Why a National Drugs Database is important
The question remains, what are the plans to enforce such regulations more stringently?
Authorities from The Gambia’s Medicines Control Agency have now seemingly back-tracked on their initial allegations linking Haryana-based Maiden Pharma’s cough syrup to the deaths of 70 children from acute kidney injury.
A Reuters report dated November 2 quotes Tijan Jallow of The Gambia’s Medicines Control Agency, saying, “We haven’t concluded yet it is the medicine that caused it. A good number of kids died without taking any medications.” There are reports of children in Indonesia dying from similar kidney injuries, linked to the use of paracetamol syrups.
While we wait for more clarity and the final reports of the investigation, an office memorandum dated October 27 from the Drug Controller General of India, VG Somani, announced the setting up of a seven-member panel to prepare India’s ‘National Drugs Database.’
Explaining the rationale for such a move, Somani said that such a database is “crucial” for “not only empowering consumers but also improving the monitoring mechanism for quality of drugs in circulation across the country and uniform administration of the regulatory system.”
Over the next three months, the seven-member committee will “examine the existing database available with various authorities like States/UT Drug Control Department, various manufacturers, marketers, importers.”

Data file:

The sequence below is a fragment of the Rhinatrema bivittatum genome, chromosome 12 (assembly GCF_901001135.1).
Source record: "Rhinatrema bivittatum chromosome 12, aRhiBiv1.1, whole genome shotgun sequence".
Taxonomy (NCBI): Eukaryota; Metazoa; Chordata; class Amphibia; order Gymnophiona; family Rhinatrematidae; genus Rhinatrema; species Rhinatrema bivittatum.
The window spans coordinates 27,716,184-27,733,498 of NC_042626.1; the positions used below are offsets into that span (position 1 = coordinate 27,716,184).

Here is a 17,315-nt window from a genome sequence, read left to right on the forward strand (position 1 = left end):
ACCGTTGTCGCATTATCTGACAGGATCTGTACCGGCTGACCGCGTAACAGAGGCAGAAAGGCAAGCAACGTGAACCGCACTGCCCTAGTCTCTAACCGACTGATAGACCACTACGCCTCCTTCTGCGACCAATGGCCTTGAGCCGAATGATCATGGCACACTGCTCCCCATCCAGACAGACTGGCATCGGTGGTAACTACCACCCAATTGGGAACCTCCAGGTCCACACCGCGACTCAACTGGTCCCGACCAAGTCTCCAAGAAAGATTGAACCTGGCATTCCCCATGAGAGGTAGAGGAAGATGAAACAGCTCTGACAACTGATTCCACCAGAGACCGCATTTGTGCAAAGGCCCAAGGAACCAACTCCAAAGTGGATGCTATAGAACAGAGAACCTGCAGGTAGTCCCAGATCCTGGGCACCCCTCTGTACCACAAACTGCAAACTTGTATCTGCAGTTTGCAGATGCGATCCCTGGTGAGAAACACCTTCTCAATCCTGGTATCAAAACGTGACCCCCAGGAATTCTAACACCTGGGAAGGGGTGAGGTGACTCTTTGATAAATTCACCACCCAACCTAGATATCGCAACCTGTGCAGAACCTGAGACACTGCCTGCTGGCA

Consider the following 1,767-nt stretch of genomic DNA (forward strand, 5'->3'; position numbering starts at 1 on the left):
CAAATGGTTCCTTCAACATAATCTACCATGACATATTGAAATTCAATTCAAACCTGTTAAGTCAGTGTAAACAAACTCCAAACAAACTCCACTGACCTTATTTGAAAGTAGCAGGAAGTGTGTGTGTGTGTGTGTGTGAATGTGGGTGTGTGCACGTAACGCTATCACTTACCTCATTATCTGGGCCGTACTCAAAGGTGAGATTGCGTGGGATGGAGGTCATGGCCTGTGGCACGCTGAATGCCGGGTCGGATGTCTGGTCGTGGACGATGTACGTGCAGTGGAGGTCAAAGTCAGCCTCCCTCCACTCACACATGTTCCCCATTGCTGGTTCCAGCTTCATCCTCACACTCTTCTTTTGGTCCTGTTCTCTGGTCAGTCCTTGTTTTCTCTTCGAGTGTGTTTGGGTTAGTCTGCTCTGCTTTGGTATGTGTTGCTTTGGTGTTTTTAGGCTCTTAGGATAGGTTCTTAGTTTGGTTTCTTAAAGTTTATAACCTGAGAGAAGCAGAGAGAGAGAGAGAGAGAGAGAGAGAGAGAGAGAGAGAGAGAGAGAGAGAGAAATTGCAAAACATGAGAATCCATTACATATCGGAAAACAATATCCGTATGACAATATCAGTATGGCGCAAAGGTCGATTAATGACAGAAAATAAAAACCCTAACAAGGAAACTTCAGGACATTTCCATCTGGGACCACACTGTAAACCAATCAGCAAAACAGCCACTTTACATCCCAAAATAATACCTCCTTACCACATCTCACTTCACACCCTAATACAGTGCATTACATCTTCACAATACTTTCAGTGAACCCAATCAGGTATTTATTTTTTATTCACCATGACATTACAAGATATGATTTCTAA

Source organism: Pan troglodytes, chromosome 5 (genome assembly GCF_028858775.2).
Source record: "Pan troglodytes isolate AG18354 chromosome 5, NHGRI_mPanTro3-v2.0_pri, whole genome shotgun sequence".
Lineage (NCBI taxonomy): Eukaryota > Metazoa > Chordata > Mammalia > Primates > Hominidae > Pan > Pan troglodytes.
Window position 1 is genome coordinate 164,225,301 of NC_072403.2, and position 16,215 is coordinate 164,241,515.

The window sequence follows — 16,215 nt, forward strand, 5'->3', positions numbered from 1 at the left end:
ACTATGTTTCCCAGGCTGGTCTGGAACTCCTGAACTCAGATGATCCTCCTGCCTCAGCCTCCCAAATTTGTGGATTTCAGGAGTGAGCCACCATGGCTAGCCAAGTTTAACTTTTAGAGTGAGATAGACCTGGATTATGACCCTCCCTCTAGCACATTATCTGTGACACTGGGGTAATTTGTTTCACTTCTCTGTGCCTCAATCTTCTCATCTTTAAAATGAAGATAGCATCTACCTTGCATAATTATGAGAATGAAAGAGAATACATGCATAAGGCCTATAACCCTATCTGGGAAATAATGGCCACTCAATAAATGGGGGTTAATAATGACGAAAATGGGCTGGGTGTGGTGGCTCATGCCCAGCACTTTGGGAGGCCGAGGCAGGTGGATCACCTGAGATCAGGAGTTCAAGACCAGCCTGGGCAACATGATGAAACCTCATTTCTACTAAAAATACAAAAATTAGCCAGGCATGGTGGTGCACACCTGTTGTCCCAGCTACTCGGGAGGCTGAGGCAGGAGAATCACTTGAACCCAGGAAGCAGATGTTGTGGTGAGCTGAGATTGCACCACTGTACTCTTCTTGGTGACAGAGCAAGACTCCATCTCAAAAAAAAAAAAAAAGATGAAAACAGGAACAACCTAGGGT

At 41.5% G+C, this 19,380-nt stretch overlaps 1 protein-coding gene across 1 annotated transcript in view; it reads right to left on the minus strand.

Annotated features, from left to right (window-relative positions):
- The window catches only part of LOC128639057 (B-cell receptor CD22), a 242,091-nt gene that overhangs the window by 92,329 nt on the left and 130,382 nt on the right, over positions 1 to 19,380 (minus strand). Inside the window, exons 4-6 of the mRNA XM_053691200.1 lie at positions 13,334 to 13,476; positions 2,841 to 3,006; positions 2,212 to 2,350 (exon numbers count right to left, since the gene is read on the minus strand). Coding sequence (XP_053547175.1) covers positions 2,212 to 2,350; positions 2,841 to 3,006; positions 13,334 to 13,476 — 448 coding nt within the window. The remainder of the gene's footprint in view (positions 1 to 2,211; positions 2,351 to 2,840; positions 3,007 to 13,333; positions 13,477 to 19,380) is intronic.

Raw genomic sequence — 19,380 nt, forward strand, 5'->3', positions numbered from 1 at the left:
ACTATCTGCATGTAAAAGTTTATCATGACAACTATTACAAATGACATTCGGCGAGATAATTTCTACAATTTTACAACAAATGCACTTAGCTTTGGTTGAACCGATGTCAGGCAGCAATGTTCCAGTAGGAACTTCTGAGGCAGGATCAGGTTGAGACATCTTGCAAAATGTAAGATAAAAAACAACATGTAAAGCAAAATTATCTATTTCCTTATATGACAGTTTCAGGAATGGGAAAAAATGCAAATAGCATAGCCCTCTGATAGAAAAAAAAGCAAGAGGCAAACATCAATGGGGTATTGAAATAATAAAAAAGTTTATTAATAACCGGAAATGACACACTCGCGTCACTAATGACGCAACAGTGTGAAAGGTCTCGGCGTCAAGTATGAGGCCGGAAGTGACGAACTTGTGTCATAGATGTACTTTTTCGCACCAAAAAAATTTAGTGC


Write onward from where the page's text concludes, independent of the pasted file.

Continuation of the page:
The Committee is expected to give its recommendations and prepare a comprehensive National Drugs Database for drug formulations manufactured/ marketed in the country. It will provide detailed information on the drug, its dosage form, strength, and details of the manufacturer, marketer or importer of the drug, as per the office memo.
AK Pradhan, Joint Drugs Controller of India, will be the convener of the panel. Other members of the panel include Dr Hemant Koshia, Commissioner, Food and Drug Control Administration (FDCA), Gujarat; Dr Pooja Gupta from AIIMS, New Delhi; Dr Jerian Jose, scientist at the Indian Council of Medical Research, New Delhi, DR Gahane, Joint Commissioner of Food and Drug Administration (FDA), Maharashtra; BT Khanapure, State Drugs Controller, Karnataka, and Navneet Marwaha, State Drugs Controller, Himachal Pradesh.
Dr Koshia reveals that some states with major pharma hubs, like Gujarat and Maharashtra, have already developed their own databases independent of each other and the centre. Now, the task is to decide on the best template and merge these databases seamlessly.
Gujarat, for instance, uses an online drug licenses database, developed with NIC, since 2012-13. With information on all drug manufacturing licenses literally at his fingertips, Dr Koshia recounted how the database gave him an almost instant idea of the stocks of Hydroxychloroquine (HCQ), with both API and formulation makers, during the pandemic. He had a list of manufacturers from his state within minutes and was able to contact them within an hour, requesting them to stop exports till the country’s needs were met. He was ready with names of manufacturers within his state and their inventory levels when the authorities called him to give an idea of HCQ stocks within the state.